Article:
This year, GBPI.org set organizational records for pageviews and visitors as we covered everything from our annual budget overviews, immigration enforcement, debates over food assistance at the federal level and much more. In 2018, GBPI produced a total of 85 research products including reports, blogs, fact sheets and videos. As we close out the year, we’re looking back at our most-read blogs over the past 12 months.
During the 2018 legislative session, Georgia lawmakers considered a bill that posed serious risk to the state’s immigrant community. Senate Bill 452 sought to make local police departments and jails extensions of U.S. Immigration and Customs Enforcement (ICE), requiring them to take specific steps once an unauthorized immigrant comes into their custody.
A large coalition of groups opposed the legislation on constitutional grounds or due to the measure’s likely harm to children and families. The proposal also carried potentially high costs to local governments as well as to the state’s economic health. SB 452 ultimately failed to pass out of the House.
While that proposal never came to fruition, many of Georgia’s local governments are still weighing whether to maintain, expand or limit their cooperation with voluntary aspects of federal immigration enforcement. In July, we examined these practices and outlined significant social costs for families and communities, as well as concrete budget costs on local governments.
Early in 2018, the White House proposed budget looked to make steep cuts to one of the strongest lines of defense this country uses to fight hunger: the Supplemental Nutrition Assistance Program (SNAP). The plan called for huge cuts to food assistance, stringent work requirements on SNAP recipients and a ration-style food box delivery program.
SNAP remained in the spotlight throughout 2018, as Congress debated the federal Farm Bill. We created a hub for SNAP updates to keep Georgians informed about the discussion in Washington and how it could affect the 1.6 million recipients across the state.
Which Georgia schools have the best track record of propelling students from low-income families into the middle class and beyond? A landmark study from Equality of Opportunity found seven of the top 10 Georgia schools that succeed at boosting economic mobility are historically black colleges or universities.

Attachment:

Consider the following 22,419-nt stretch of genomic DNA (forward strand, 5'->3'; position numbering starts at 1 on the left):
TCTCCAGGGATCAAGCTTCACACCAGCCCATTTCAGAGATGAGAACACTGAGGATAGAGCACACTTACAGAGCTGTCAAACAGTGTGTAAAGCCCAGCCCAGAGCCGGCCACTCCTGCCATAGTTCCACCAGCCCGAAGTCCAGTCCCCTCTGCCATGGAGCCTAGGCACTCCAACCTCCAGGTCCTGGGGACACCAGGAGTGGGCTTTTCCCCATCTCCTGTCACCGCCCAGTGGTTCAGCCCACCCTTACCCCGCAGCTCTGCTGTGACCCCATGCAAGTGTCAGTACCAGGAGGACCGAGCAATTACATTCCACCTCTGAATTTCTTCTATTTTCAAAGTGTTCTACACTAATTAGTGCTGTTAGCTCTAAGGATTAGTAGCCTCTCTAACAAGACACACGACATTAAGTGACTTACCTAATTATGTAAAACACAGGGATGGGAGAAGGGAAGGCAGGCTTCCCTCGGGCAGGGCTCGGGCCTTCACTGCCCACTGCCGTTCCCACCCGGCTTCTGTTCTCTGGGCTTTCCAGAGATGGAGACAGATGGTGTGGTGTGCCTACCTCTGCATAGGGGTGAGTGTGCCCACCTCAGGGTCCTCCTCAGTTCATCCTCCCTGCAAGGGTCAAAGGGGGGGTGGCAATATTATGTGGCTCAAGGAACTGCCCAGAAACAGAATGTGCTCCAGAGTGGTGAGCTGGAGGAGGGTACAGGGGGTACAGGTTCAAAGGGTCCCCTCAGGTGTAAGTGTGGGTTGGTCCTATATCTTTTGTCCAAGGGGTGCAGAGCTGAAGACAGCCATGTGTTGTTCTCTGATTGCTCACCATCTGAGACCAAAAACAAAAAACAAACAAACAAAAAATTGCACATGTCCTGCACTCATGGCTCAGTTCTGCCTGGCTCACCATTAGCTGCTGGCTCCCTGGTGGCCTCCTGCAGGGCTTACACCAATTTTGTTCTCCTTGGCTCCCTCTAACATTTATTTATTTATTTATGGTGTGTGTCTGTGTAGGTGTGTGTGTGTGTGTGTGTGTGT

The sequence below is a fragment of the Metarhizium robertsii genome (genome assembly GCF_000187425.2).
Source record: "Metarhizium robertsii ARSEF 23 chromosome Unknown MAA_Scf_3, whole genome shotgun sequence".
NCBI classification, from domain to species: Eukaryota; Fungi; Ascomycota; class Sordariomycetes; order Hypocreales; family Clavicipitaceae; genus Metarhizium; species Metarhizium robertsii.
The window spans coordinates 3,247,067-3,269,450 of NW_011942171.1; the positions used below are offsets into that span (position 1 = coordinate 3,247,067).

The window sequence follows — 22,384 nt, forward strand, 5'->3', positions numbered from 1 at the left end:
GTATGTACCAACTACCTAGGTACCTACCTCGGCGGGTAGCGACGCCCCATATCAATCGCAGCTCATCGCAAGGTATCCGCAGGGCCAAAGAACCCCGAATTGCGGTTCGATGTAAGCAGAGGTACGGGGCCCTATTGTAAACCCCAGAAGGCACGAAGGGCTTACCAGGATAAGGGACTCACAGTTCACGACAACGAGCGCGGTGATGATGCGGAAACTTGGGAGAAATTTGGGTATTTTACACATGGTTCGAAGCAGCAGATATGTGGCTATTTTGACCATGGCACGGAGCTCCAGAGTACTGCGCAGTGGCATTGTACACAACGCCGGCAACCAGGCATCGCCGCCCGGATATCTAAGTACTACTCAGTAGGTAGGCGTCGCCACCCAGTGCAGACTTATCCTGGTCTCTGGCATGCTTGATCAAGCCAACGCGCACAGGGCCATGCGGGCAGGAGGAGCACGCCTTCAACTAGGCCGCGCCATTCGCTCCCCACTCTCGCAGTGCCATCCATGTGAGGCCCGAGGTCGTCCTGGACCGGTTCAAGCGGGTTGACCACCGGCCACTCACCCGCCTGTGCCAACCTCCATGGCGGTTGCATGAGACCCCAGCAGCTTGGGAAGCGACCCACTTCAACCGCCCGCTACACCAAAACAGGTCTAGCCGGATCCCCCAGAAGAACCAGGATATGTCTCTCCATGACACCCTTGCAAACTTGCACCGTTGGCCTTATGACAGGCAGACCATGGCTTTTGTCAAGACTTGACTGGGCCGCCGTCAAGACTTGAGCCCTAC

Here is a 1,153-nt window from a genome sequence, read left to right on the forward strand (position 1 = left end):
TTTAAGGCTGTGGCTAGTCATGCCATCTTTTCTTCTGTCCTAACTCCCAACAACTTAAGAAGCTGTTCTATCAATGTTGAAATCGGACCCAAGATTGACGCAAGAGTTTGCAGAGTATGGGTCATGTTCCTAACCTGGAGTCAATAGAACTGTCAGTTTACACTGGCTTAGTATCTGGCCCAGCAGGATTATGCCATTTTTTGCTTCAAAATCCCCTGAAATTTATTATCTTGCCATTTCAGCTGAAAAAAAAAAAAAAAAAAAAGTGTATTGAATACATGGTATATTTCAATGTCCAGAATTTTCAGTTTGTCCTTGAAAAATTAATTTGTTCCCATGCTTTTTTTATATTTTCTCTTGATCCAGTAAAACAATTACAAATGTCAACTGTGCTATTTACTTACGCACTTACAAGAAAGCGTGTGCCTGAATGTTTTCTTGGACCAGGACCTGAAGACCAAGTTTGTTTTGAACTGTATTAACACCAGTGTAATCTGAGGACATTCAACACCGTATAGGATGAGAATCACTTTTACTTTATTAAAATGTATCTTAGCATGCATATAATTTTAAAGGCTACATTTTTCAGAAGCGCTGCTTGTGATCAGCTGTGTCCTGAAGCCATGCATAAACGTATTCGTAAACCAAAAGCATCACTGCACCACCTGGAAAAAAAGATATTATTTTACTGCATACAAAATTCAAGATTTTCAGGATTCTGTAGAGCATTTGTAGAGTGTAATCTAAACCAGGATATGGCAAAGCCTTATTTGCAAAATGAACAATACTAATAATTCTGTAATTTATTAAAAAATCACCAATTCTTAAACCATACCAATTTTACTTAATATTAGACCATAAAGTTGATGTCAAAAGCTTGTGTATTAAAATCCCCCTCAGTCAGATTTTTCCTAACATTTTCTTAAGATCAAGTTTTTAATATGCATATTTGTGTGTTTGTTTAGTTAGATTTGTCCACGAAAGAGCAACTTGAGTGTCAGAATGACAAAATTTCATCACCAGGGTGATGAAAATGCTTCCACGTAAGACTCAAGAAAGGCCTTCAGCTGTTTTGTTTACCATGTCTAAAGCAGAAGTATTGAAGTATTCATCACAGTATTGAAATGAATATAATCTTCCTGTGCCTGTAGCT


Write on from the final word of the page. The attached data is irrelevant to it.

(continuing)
The top three Georgia schools that launch the most students from the lower 60 percent of household incomes to the upper 40 percent of household incomes include: Albany State University, Clark Atlanta University and Fort Valley State University. Many of Georgia’s top performers are smaller colleges and universities with contributions to the state’s success that too often are overlooked.
Georgia is home to the fifth highest rate of uninsured people in the country. Thousands of people across the state are stuck without any affordable options for health care because they make too little to get financial help to buy insurance and do not currently qualify for Medicaid. Our health analyst Laura Harker created this map to show the number of Georgians in each county who could gain health coverage by expanding Medicaid.
You can click on your county to see more details, and you can download county-specific fact sheets here.
Our most read blog of 2018 focused on the Georgia Department of Education’s annual scores for individual schools and districts – known as the College and Career Readiness Performance Index (CCRPI). Designed as an accountability system that grades schools and districts on their ability to prepare students for life after graduation, CCRPI relies too much on standardized testing and overlooks major factors like poverty when handing out scores.
Let our K-12 education analyst Stephen Owens walk you through CCRPI and its flaws in the video below.